Carl Sagan and Project A119

For this new article on Space Legal Issues, let us have a look at Carl Sagan and Project A119. Carl Sagan was an American astrophysicist known to have popularize science in the USA. Sagan was one of the first to hypothesize that the satellite of Saturn, Titan, and the satellite of Jupiter, Europa, may have oceans (it was assumed that in Europa, the ocean was under a surface of ice) or lakes. He suggested that the ocean of water in Europa could be habitable. Confirmation of the existence of the subglacial ocean in Europa was indirectly obtained with the help of the probe Galileo. Carl Sagan also hypothesized that seasonal changes on Mars occur due to dust storms and not phenomena associated with the presence of vegetation, as previously assumed.

Carl Sagan proposed the idea of ​​searching for extraterrestrial life, urging the scientific community to search for signals from intelligent extraterrestrial life forms using large radio telescopes and to send probes to other planets. He was one of the founders of the Planetary Society and a member of the board of directors of the SETI Institute. Carl Sagan, on the other hand, participated as a researcher in Project A119, a covert operation of the U.S. Air Force whose purpose was to drop an atomic bomb on the Moon.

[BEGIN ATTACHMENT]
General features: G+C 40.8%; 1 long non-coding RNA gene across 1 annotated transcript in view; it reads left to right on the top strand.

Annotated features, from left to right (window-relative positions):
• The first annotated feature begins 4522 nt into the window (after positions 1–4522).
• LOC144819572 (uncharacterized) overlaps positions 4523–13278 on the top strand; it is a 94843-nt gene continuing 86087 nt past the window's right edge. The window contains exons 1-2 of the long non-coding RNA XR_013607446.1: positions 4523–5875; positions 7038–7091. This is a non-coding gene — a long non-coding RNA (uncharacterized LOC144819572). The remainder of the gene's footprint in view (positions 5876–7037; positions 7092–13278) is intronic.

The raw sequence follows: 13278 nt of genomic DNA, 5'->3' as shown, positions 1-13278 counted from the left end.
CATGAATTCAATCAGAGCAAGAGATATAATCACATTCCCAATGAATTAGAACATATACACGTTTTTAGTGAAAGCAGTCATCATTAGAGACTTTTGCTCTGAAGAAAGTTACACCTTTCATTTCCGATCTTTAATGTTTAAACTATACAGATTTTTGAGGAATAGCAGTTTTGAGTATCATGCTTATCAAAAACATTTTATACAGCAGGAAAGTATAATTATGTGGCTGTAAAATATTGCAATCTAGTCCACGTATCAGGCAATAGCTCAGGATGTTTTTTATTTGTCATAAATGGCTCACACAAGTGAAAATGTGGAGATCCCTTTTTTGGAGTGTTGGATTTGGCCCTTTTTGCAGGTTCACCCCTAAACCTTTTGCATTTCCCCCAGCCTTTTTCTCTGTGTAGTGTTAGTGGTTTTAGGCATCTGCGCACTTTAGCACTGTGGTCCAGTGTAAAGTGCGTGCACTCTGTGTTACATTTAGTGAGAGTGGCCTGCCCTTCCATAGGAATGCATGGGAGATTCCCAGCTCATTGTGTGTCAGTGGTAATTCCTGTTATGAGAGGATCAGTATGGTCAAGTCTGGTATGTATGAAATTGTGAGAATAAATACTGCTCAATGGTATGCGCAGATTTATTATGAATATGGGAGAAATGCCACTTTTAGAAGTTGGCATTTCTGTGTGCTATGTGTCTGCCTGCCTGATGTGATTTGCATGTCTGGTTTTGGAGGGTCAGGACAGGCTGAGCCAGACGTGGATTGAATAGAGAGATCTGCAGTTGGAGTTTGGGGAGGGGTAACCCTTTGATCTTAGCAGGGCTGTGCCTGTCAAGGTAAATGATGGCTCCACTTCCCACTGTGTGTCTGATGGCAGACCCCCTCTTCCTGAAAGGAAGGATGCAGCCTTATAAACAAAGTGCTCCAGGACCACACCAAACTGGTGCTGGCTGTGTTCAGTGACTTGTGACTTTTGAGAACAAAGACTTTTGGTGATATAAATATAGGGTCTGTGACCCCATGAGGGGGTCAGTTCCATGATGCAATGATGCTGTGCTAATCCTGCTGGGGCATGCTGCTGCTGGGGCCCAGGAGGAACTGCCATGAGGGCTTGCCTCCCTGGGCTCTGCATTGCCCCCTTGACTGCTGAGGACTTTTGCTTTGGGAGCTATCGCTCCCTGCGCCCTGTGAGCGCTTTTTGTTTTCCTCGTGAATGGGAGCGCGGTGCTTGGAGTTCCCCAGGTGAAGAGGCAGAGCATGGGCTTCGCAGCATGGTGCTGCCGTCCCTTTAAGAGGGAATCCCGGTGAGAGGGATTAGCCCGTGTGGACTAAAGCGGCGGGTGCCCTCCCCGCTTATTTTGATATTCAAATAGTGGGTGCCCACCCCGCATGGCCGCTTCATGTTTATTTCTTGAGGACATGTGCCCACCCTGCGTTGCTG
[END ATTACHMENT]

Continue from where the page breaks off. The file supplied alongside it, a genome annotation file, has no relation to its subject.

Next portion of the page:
Project A119 or “A Study of Lunar Research Flights”, is a secret plan developed by the U.S. Air Force in the 1950s to drop an atomic bomb on the surface of the Moon. It is believed that the purpose of this project was to show the superiority of the United States of America over the Soviet Union and the rest of the world during the Cold War. The existence of the project was announced in the 2000s by the former head of the National Aeronautics and Space Administration (NASA), Leonard Reiffel, who led the project in 1958. The young Carl Sagan was part of the team in charge to predict the effects of a low gravity nuclear explosion.

The plan was not implemented, perhaps because the Moon landing was more acceptable to American citizens. Design documentation has been kept secret for almost forty-five years, and despite Leonard Reiffel’s revelations, the United States government has never officially acknowledged its participation in the project.